Behind the Bey empire - Page 2

Behind the Bey empire: Did real estate fraud help build Your Black Muslim Bakery into an enterprise worth killing for?
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He also noted that Arbuckle may not, in the end, be the highest bidder for the bakery. A hearing on her offer is scheduled for Nov. 29. If the $899,999 bid of Johnson’s client, Arbuckle, is successful and Johnson is “entitled to receive the commission, then we really don’t have an issue with it,” Nyberg said.

A spokesperson for the state Department of Real Estate, Tom Pool, wouldn’t discuss the Johnson and Thurman transactions.

Machado

Markus Machado and Gail Mateo said that when they wanted to buy a newer and bigger home in 2005, they went to a real estate broker they thought they could trust: Esperanza Johnson.

A Compton native, Johnson became involved with the Bey organization, a spin-off of the Nation of Islam, at the age of 12, taking the name Noor Jehan Bey.

She’s returned to using the name Esperanza Johnson, though she’s been listed in judgments against her by banks and credit-card companies as Nellie Bey, Nuri Bey, Noojean Bey and Noor Jehan Esperanza, a review of records by the Chauncey Bailey Project shows. And, in 2005 testimony, she said she still occasionally uses the name Noor Jehan Bey.

Johnson had hired Machado, a graphic artist, to create flyers for her Signature One Mortgage and Real Estate.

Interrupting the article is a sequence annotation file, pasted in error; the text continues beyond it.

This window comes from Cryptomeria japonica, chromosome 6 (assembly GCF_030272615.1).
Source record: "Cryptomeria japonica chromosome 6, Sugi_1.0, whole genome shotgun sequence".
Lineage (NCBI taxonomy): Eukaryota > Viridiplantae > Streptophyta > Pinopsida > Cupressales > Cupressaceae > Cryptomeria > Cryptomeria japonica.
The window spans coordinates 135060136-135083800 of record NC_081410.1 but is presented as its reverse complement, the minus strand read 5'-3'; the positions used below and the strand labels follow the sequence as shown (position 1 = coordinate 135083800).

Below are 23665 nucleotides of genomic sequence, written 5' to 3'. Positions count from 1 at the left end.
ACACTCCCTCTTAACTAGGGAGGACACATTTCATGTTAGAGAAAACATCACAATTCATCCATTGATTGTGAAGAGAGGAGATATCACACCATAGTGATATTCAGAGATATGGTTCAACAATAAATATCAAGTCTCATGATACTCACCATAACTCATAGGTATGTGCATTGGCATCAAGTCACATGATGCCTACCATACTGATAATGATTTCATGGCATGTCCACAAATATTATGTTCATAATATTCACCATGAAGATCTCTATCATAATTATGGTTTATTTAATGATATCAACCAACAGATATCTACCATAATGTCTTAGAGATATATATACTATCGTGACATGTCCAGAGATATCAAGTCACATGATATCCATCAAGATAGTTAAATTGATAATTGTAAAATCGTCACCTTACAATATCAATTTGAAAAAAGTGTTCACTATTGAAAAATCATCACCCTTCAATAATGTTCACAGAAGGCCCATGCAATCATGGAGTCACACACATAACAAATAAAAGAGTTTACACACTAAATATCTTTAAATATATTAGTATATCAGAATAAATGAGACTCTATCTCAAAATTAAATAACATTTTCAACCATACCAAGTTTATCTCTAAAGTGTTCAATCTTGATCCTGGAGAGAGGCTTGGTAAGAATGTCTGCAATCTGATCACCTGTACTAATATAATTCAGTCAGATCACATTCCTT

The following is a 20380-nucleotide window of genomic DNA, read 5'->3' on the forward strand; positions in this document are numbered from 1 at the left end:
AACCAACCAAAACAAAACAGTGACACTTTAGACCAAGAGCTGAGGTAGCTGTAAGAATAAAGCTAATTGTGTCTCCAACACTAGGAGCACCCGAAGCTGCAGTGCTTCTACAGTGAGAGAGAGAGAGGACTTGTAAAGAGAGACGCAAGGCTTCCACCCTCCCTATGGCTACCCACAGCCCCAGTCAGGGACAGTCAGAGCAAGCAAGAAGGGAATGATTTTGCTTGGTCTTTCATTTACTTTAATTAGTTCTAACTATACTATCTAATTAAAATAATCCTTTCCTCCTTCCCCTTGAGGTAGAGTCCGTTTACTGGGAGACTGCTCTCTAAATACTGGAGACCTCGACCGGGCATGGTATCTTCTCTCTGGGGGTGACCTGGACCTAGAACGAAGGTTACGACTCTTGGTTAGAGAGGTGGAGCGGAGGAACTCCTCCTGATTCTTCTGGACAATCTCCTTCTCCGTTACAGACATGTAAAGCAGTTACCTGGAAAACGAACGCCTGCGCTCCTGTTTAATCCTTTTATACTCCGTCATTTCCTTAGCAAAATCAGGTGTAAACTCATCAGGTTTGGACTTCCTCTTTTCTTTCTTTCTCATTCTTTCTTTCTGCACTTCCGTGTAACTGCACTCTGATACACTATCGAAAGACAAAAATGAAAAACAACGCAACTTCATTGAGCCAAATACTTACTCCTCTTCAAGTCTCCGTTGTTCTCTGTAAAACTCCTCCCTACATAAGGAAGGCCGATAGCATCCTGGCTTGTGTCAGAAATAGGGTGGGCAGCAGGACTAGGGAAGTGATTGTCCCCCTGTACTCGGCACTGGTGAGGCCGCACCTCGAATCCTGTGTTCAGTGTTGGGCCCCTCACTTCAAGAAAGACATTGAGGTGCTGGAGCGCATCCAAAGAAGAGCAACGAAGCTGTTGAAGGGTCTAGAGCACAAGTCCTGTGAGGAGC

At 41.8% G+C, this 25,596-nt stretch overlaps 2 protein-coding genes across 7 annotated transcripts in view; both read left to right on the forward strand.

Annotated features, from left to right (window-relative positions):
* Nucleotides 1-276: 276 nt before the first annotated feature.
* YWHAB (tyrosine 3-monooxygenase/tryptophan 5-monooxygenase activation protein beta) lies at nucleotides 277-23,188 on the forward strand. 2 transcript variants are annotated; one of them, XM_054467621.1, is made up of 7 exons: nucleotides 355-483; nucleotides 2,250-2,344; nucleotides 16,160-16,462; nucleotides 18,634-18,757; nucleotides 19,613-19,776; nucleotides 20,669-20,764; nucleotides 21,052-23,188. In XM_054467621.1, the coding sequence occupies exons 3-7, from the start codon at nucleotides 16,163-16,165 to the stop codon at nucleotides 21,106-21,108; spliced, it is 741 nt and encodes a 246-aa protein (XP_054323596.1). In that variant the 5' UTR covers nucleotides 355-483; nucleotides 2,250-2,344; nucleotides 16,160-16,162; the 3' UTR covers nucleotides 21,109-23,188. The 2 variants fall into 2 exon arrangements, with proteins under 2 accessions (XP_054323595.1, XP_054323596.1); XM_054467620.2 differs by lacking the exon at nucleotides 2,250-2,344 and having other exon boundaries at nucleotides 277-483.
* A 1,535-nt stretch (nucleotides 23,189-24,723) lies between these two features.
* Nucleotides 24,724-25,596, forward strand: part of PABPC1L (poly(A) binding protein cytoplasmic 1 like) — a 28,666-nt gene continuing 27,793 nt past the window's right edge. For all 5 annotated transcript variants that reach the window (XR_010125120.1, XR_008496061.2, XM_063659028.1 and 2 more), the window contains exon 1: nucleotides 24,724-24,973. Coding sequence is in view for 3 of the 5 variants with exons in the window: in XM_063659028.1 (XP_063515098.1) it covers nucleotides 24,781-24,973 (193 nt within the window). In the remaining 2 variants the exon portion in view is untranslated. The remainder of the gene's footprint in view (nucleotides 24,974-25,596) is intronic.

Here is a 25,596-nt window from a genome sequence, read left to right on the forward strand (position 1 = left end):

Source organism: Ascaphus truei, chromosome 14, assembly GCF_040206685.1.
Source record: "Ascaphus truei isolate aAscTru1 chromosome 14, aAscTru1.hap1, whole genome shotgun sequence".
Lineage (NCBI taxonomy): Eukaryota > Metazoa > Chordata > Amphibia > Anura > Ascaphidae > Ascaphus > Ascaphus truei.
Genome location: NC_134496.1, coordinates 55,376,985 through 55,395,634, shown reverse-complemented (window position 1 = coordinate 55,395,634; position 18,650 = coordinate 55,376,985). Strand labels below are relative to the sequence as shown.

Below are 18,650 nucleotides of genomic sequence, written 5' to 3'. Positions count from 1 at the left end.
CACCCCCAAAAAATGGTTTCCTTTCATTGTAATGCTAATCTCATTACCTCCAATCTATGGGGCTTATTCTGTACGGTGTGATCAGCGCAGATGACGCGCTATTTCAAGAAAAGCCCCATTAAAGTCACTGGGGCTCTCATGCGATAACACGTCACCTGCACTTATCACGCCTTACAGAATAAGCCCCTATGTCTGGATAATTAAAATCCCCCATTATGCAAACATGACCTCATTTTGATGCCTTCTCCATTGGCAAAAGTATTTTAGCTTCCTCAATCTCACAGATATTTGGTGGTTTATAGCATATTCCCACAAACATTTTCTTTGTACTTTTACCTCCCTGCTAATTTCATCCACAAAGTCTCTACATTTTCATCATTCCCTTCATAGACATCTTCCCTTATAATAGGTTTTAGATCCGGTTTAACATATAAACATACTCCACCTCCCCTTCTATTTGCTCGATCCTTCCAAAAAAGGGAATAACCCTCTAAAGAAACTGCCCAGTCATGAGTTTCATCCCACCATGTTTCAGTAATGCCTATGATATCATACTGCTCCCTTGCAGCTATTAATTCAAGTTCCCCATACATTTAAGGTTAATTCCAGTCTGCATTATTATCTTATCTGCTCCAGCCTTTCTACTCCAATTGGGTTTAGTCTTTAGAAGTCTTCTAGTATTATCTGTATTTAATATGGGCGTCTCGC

In a recent interview at his lawyer’s office, Machado described her as warm and gregarious – at first, anyway. Machado said Johnson arranged what seemed like an incredible deal: the couple could sell their 50-year-old Pittsburg house and move into a spacious four-bedroom home in a verdant Antioch subdivision, an ideal place to raise their three children and grow old together.

Johnson promised they’d pay about $1,600 a month for the new home, only a little more than their mortgage at the time. Machado said Johnson even agreed to forgo her usual commissions “because we were like family.”

They said Johnson had told them their credit was poor, and talked them into selling their Pittsburg house to one of her employees, Araceli Moreno, for $350,000 while putting the new home and mortgage in Moreno’s name as well. They expected to refinance the loan in about a year, when Moreno would sign the house over to them.

It seemed perfect – until the bills arrived.

The payments were $2,700 a month and soon ballooned higher, they now say in court records. And then Johnson – who in sealing the deal had diverted almost $58,000 of equity from their old home to others, and had won large commissions for herself by getting them an unfavorable mortgage – stopped taking their calls, Machado said as his wife sat next to him weeping.

The couple had trouble making the payments almost immediately and Moreno began receiving calls from the mortgage company. She sued Machado and Mateo last year.

“The point of (Moreno’s) lawsuit was to get them to refinance to get my client’s name off the loan and for her to go ahead and salvage what of her credit picture she could,” said Moreno’s attorney, Richard G. Hyppa of Tracy.

The couple counter-sued in November 2006, naming Moreno and Johnson as defendants, claiming that Johnson defrauded them. They are now months behind on the payments and stressed to exhaustion.

“I don’t sleep. Gail doesn’t sleep,” Machado said. “I was very naive. We were led down this primrose path because I trusted (Johnson) implicitly.”

After paying off what they owed on the Pittsburg house, about $190,000 was left over that should have been used for the down payment on the Antioch house. But the suit alleges that Moreno used only $77,973 toward the down payment.

Meanwhile, court records say Johnson arranged for another $10,000 to be paid out to Moreno, and for someone named Harry Hawkins to get $45,830 as “repayment of loans.” Machado’s lawyer, Ken Koenen, said attempts to locate Hawkins have been fruitless.

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